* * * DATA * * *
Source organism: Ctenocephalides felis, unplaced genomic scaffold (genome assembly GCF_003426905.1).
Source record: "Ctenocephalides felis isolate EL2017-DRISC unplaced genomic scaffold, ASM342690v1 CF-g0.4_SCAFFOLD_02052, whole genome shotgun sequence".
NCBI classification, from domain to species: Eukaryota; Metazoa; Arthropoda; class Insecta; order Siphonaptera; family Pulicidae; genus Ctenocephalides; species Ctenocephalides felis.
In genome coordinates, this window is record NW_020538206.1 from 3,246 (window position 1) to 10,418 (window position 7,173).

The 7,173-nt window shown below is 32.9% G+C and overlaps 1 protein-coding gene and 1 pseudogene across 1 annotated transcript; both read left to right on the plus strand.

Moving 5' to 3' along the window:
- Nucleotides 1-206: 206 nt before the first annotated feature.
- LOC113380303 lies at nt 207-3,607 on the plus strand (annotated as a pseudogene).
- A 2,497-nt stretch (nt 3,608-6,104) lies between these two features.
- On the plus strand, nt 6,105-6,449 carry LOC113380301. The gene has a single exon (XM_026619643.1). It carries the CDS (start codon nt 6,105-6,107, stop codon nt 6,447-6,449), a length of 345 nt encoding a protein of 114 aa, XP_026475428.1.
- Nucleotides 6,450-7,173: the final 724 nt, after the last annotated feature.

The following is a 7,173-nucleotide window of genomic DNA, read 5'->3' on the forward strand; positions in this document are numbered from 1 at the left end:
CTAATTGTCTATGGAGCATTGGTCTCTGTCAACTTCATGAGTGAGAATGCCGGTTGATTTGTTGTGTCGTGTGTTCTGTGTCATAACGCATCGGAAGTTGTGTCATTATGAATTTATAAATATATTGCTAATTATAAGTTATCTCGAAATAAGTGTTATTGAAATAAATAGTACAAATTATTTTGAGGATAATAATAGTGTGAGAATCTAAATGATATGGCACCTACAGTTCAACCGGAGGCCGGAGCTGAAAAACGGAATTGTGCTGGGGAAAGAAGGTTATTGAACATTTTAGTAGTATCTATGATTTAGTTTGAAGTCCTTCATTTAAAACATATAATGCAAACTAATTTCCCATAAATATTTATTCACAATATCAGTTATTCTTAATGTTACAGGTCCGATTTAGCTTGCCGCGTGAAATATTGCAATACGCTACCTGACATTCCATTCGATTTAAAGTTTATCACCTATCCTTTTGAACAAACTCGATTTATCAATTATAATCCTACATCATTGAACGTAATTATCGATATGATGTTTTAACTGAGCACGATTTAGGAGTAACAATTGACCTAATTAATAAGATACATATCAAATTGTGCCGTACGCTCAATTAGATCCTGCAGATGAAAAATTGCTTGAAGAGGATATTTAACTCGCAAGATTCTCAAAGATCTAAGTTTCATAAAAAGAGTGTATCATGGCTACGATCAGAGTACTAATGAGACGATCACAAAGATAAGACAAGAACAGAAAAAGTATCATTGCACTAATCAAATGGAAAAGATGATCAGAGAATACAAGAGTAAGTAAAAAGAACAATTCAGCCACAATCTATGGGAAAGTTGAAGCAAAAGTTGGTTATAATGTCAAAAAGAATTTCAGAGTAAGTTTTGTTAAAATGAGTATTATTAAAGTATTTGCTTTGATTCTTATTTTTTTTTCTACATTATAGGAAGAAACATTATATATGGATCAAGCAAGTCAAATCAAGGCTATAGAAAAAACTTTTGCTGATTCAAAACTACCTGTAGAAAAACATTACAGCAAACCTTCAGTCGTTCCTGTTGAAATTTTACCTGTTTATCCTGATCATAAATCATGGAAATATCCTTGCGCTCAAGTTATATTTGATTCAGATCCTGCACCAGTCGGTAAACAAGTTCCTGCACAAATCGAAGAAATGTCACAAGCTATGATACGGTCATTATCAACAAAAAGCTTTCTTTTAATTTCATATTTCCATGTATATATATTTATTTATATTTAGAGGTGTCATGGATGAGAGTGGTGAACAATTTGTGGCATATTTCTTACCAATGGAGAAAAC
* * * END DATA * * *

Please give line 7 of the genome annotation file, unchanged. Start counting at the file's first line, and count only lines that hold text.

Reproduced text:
- Nucleotides 1-206: 206 nt before the first annotated feature.